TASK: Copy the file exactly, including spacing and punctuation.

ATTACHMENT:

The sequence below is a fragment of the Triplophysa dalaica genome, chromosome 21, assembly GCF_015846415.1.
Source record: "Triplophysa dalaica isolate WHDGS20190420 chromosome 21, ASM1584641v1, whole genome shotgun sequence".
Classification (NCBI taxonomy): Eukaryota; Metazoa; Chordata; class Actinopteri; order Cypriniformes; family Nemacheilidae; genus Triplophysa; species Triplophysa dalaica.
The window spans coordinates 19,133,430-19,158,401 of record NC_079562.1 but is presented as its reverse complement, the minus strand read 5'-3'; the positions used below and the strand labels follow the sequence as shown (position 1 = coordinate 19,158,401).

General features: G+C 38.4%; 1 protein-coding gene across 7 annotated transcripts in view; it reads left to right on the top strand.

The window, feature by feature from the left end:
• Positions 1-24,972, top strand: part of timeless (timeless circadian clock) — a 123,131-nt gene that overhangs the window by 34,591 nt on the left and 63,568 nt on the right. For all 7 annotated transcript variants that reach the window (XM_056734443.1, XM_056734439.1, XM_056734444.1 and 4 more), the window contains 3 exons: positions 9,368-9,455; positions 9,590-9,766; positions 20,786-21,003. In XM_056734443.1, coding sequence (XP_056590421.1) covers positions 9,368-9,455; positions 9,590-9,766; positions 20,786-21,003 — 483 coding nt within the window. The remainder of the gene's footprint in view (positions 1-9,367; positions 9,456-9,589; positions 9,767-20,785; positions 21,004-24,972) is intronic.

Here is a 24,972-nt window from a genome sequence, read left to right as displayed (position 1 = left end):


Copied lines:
The sequence below is a fragment of the Triplophysa dalaica genome, chromosome 21, assembly GCF_015846415.1.
Source record: "Triplophysa dalaica isolate WHDGS20190420 chromosome 21, ASM1584641v1, whole genome shotgun sequence".
Classification (NCBI taxonomy): Eukaryota; Metazoa; Chordata; class Actinopteri; order Cypriniformes; family Nemacheilidae; genus Triplophysa; species Triplophysa dalaica.
The window spans coordinates 19,133,430-19,158,401 of record NC_079562.1 but is presented as its reverse complement, the minus strand read 5'-3'; the positions used below and the strand labels follow the sequence as shown (position 1 = coordinate 19,158,401).

General features: G+C 38.4%; 1 protein-coding gene across 7 annotated transcripts in view; it reads left to right on the top strand.

The window, feature by feature from the left end:
• Positions 1-24,972, top strand: part of timeless (timeless circadian clock) — a 123,131-nt gene that overhangs the window by 34,591 nt on the left and 63,568 nt on the right. For all 7 annotated transcript variants that reach the window (XM_056734443.1, XM_056734439.1, XM_056734444.1 and 4 more), the window contains 3 exons: positions 9,368-9,455; positions 9,590-9,766; positions 20,786-21,003. In XM_056734443.1, coding sequence (XP_056590421.1) covers positions 9,368-9,455; positions 9,590-9,766; positions 20,786-21,003 — 483 coding nt within the window. The remainder of the gene's footprint in view (positions 1-9,367; positions 9,456-9,589; positions 9,767-20,785; positions 21,004-24,972) is intronic.

Here is a 24,972-nt window from a genome sequence, read left to right as displayed (position 1 = left end):